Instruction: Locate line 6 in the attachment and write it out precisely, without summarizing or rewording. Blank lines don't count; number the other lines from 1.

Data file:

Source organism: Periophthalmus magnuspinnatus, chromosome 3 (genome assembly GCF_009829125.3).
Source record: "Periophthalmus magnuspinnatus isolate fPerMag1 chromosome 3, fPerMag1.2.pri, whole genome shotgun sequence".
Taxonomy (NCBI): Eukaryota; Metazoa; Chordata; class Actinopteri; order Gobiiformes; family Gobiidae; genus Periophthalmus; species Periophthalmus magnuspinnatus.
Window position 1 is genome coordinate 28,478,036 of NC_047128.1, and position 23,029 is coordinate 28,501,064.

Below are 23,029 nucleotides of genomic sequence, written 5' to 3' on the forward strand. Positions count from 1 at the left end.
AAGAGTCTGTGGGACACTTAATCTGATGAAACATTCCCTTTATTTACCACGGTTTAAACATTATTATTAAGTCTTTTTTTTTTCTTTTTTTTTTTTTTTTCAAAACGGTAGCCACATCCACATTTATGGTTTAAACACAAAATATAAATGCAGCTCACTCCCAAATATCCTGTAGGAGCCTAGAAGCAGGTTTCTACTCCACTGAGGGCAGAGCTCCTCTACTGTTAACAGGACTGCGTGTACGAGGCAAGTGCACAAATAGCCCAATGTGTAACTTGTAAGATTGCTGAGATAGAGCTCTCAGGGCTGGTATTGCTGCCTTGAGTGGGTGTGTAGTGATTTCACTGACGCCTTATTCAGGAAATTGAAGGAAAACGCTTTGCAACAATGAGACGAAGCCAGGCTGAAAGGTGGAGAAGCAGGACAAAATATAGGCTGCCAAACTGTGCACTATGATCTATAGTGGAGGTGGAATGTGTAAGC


AAGAGTCTGTGGGACACTTAATCTGATGAAACATTCCCTTTATTTACCACGGTTTAAACATTATTATTAAGTCTTTTTTTTTTCTTTTTTTTTTTTTTTTCAAAACGGTAGCCACATCCACATTTATGGTTTAAACACAAAATATAAATGCAGCTCACTCCCAAATATCCTGTAGGAGCCTAGAAGCAGGTTTCTACTCCACTGAGGGCAGAGCTCCTCTACTGTTAACAGGACTGCGTGTACGAGGCAAGTGCACAAATAGCCCAATGTGTAACTTGTAAGATTGCTGAGATAGAGCTCTCAGGGCTGGTATTGCTGCCTTGAGTGGGTGTGTAGTGATTTCACTGACGCCTTATTCAGGAAATTGAAGGAAAACGCTTTGCAACAATGAGACGAAGCCAGGCTGAAAGGTGGAGAAGCAGGACAAAATATAGGCTGCCAAACTGTGCACTATGATCTATAGTGGAGGTGGAATGTGTAAGC